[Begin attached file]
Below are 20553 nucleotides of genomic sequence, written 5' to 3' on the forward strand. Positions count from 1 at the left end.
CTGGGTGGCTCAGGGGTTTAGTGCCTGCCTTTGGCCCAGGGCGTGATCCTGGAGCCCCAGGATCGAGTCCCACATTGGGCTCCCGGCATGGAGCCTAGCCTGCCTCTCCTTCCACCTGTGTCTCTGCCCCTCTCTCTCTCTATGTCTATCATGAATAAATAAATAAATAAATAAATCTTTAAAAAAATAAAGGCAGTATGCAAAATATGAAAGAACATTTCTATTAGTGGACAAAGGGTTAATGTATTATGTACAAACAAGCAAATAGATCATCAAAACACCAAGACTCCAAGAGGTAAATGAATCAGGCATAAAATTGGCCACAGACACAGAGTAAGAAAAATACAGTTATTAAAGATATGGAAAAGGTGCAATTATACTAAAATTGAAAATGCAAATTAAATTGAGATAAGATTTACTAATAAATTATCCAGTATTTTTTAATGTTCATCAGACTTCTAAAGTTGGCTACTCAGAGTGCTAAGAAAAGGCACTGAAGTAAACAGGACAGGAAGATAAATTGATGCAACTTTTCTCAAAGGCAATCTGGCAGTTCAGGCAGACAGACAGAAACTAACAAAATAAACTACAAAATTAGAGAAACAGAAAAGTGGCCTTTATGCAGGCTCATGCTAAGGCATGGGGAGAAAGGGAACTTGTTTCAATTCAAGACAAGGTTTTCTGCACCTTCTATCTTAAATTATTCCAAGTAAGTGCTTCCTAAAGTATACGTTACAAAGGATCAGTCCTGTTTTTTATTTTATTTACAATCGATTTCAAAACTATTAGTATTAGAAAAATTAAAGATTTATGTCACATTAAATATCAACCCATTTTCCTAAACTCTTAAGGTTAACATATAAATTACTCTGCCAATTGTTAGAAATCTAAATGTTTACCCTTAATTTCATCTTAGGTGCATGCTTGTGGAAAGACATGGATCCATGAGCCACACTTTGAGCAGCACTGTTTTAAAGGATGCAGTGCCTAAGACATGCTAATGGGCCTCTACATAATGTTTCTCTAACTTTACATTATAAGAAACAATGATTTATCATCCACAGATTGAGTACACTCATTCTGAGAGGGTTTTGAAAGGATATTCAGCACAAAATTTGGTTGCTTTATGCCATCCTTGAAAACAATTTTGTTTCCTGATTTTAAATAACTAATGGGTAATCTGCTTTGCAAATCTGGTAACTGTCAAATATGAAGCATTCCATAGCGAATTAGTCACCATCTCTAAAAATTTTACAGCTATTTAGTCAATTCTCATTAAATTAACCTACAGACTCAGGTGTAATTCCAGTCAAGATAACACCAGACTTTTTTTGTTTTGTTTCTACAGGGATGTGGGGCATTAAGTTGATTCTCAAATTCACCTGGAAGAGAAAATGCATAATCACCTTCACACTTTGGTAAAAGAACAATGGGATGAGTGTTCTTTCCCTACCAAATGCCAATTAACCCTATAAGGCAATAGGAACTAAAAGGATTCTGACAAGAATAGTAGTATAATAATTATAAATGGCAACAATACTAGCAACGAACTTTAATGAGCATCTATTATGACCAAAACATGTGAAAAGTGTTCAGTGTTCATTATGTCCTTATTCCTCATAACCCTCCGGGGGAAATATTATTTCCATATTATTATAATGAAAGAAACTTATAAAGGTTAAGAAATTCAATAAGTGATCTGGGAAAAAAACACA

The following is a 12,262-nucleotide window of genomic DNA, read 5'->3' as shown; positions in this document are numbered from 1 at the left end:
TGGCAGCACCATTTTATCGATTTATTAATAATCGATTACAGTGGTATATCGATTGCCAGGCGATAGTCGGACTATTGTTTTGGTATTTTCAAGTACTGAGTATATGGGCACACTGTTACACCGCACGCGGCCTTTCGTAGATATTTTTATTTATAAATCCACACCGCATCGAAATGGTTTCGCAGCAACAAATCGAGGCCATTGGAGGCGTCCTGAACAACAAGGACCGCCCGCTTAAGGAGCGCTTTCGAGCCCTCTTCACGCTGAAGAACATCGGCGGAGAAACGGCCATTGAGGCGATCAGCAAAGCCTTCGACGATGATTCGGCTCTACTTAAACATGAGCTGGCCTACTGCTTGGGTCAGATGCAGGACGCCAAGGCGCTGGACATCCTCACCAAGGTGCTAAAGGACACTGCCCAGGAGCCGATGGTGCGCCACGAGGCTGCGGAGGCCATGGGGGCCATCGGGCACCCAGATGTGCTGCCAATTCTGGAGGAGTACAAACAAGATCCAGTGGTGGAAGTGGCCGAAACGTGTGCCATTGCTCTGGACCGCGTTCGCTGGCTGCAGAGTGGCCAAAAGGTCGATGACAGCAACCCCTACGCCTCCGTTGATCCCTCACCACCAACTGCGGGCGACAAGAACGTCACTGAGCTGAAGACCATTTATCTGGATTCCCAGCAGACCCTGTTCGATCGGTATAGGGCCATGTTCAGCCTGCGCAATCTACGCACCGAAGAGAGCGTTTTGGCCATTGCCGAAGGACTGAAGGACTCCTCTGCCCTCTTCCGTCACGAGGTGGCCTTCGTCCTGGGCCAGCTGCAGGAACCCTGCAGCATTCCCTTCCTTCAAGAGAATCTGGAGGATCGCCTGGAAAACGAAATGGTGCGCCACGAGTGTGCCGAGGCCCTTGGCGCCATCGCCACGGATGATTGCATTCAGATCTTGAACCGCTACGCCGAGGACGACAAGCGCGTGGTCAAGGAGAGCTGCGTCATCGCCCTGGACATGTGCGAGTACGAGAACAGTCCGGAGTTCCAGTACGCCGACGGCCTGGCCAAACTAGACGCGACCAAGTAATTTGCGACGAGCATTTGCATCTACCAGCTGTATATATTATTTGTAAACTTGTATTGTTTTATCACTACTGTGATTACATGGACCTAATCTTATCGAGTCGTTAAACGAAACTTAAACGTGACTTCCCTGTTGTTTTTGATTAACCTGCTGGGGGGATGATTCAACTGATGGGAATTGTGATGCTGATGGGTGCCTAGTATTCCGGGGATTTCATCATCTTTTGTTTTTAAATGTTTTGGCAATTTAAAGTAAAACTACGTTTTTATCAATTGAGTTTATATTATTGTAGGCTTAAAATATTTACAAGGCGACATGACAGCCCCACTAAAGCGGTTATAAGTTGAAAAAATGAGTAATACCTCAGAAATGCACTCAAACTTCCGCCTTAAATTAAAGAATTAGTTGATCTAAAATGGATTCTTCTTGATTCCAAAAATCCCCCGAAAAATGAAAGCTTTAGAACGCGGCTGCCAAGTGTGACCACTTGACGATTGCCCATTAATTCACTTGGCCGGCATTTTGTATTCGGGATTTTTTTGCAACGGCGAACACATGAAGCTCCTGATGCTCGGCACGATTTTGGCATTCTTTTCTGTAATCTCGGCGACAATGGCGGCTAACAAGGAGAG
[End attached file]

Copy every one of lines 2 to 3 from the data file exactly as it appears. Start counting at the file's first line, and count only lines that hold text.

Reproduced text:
CTGGGTGGCTCAGGGGTTTAGTGCCTGCCTTTGGCCCAGGGCGTGATCCTGGAGCCCCAGGATCGAGTCCCACATTGGGCTCCCGGCATGGAGCCTAGCCTGCCTCTCCTTCCACCTGTGTCTCTGCCCCTCTCTCTCTCTATGTCTATCATGAATAAATAAATAAATAAATAAATCTTTAAAAAAATAAAGGCAGTATGCAAAATATGAAAGAACATTTCTATTAGTGGACAAAGGGTTAATGTATTATGTACAAACAAGCAAATAGATCATCAAAACACCAAGACTCCAAGAGGTAAATGAATCAGGCATAAAATTGGCCACAGACACAGAGTAAGAAAAATACAGTTATTAAAGATATGGAAAAGGTGCAATTATACTAAAATTGAAAATGCAAATTAAATTGAGATAAGATTTACTAATAAATTATCCAGTATTTTTTAATGTTCATCAGACTTCTAAAGTTGGCTACTCAGAGTGCTAAGAAAAGGCACTGAAGTAAACAGGACAGGAAGATAAATTGATGCAACTTTTCTCAAAGGCAATCTGGCAGTTCAGGCAGACAGACAGAAACTAACAAAATAAACTACAAAATTAGAGAAACAGAAAAGTGGCCTTTATGCAGGCTCATGCTAAGGCATGGGGAGAAAGGGAACTTGTTTCAATTCAAGACAAGGTTTTCTGCACCTTCTATCTTAAATTATTCCAAGTAAGTGCTTCCTAAAGTATACGTTACAAAGGATCAGTCCTGTTTTTTATTTTATTTACAATCGATTTCAAAACTATTAGTATTAGAAAAATTAAAGATTTATGTCACATTAAATATCAACCCATTTTCCTAAACTCTTAAGGTTAACATATAAATTACTCTGCCAATTGTTAGAAATCTAAATGTTTACCCTTAATTTCATCTTAGGTGCATGCTTGTGGAAAGACATGGATCCATGAGCCACACTTTGAGCAGCACTGTTTTAAAGGATGCAGTGCCTAAGACATGCTAATGGGCCTCTACATAATGTTTCTCTAACTTTACATTATAAGAAACAATGATTTATCATCCACAGATTGAGTACACTCATTCTGAGAGGGTTTTGAAAGGATATTCAGCACAAAATTTGGTTGCTTTATGCCATCCTTGAAAACAATTTTGTTTCCTGATTTTAAATAACTAATGGGTAATCTGCTTTGCAAATCTGGTAACTGTCAAATATGAAGCATTCCATAGCGAATTAGTCACCATCTCTAAAAATTTTACAGCTATTTAGTCAATTCTCATTAAATTAACCTACAGACTCAGGTGTAATTCCAGTCAAGATAACACCAGACTTTTTTTGTTTTGTTTCTACAGGGATGTGGGGCATTAAGTTGATTCTCAAATTCACCTGGAAGAGAAAATGCATAATCACCTTCACACTTTGGTAAAAGAACAATGGGATGAGTGTTCTTTCCCTACCAAATGCCAATTAACCCTATAAGGCAATAGGAACTAAAAGGATTCTGACAAGAATAGTAGTATAATAATTATAAATGGCAACAATACTAGCAACGAACTTTAATGAGCATCTATTATGACCAAAACATGTGAAAAGTGTTCAGTGTTCATTATGTCCTTATTCCTCATAACCCTCCGGGGGAAATATTATTTCCATATTATTATAATGAAAGAAACTTATAAAGGTTAAGAAATTCAATAAGTGATCTGGGAAAAAAACACA

The following is a 12,262-nucleotide window of genomic DNA, read 5'->3' as shown; positions in this document are numbered from 1 at the left end: